“Airlines want all passengers and crew to have a safe and comfortable flying experience, and we are confident the proposed rule will go a long way in ensuring a safer and healthier experience for everyone,” said Nicholas Calio, president of Airlines for America.

Flight attendants had pushed to rein in support animals, too, and were pleased with Wednesday’s proposed changes.

“The days of Noah’s Ark in the air are hopefully coming to an end,” said Sara Nelson, president of the Association of Flight Attendants. The union chief said untrained pets had hurt some of her members.

Veterans groups pleased

Veterans groups have sided with the airlines, arguing that a boom in untrained dogs and other animals threatens their ability to fly with properly trained service dogs. Last year, more than 80 veterans and disability groups endorsed banning untrained emotional-support animals in airline cabins.

“It’s just interesting how people want to have the benefits of having a disability without actually losing the use of their limbs or senses just so they can take their pet with them,” Rizzi said.

Southwest Airlines handles more than 190,000 emotional support animals per year. American Airlines carried 155,790 emotional support animals in 2017, up 48% from 2016, while the number of checked pets dropped 17%. United Airlines carried 76,000 comfort animals in 2017.

Department officials said in a briefing with reporters that they are proposing the changes to ensure safety on flights. They also said some passengers have abused the current rules.

The public will have 60 days to comment on the proposed changes, and they could take effect any time after that.

The Transportation Department proposes a narrow definition of a service animal — it would be a dog that is trained to help a person with a physical or other disability. Passengers who want to travel with a service dog will have to fill out a federal form on which they swear that the dog is trained to help them with their disability. A dog that is trained to help a passenger with psychiatric needs would continue to qualify as a service animal.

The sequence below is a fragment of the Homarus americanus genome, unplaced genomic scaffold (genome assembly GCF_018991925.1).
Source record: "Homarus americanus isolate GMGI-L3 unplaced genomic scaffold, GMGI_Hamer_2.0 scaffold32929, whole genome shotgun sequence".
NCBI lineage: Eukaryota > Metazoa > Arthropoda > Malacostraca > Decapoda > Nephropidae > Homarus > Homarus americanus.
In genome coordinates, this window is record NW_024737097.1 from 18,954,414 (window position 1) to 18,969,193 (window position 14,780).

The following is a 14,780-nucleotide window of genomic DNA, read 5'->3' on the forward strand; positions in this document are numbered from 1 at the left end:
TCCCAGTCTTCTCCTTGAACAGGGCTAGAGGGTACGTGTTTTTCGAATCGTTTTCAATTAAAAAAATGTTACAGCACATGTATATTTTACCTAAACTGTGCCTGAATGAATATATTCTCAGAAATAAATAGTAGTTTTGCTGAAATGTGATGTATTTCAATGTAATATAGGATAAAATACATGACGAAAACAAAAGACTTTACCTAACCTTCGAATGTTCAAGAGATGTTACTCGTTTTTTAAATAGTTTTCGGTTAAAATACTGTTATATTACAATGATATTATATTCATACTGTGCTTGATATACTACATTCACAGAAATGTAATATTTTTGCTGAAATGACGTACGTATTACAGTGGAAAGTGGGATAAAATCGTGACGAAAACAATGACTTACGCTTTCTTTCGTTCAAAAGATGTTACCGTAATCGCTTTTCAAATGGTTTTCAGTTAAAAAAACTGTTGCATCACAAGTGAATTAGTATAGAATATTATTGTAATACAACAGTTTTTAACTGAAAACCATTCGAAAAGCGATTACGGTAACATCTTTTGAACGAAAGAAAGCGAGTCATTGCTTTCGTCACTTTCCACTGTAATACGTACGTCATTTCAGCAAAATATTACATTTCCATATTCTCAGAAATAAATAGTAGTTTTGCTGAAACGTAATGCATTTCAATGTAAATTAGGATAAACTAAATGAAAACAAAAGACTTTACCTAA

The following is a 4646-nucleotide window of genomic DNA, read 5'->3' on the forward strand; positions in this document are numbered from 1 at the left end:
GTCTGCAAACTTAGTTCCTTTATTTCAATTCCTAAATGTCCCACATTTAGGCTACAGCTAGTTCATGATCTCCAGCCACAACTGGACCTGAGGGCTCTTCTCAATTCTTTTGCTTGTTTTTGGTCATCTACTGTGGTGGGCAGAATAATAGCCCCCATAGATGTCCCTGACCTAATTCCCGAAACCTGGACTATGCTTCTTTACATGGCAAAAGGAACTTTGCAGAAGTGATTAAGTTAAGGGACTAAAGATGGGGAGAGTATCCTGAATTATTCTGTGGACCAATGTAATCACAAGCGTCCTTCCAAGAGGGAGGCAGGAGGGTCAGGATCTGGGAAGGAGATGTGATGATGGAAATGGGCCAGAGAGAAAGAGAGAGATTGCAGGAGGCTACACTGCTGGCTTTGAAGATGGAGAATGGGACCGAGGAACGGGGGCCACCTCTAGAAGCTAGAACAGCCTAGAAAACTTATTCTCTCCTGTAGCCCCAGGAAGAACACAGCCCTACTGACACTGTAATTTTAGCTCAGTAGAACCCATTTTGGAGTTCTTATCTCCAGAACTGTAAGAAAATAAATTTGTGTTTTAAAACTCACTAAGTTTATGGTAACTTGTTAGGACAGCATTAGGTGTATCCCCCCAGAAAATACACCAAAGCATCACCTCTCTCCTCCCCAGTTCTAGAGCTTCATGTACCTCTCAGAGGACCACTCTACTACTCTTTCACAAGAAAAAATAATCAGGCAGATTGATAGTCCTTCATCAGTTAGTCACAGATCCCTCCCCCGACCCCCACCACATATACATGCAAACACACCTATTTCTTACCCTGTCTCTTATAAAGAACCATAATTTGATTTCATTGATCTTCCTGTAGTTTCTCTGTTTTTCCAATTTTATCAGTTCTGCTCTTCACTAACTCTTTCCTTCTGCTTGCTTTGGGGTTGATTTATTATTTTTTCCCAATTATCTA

Animals on Planes
Oscar the cat, who is not a service animal, sits in his carry on travel bag after arriving at Phoenix Sky Harbor International Airport in Phoenix. VOA

Note from medical professional

Currently, passengers have been allowed to bring many other animals if they have a medical professional’s note saying they need the animal for emotional support.

The proposal would prohibit airlines from banning particular types of dog breeds — Delta Air Lines bans pit bulls, for example — but airline employees could refuse to board any animal that they consider a threat to other people.

The president of the Humane Society of the United States said airlines had “maligned” pit bulls by banning them. Kitty Block said the Transportation Department’s rule against breed-specific prohibitions “sends a clear message to airlines that their discriminatory practices are not only unsound, but against the law.”

The new rules would also bar the current practice by many airlines of requiring animal owners to fill out paperwork 48 hours in advance. A department official said that practice can harm disabled people by preventing them from bringing their service dog on last-minute trips. But airlines could still require forms attesting to an animal’s good behavior and health, which could present challenges if the form has to be completed by a specific institution, Rizzi said.

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The proposal also says people with service animals must check in earlier than the general public, and would end the rarely seen use of miniature horses as service animals, although a Transportation Department official indicated the agency is open to reconsidering that provision.

Airlines could require that service animals be on a leash or harness and fit in its handler’s foot space. They could limit passengers to two service animals each, although it is unclear how often that happens under the current rules. (VOA)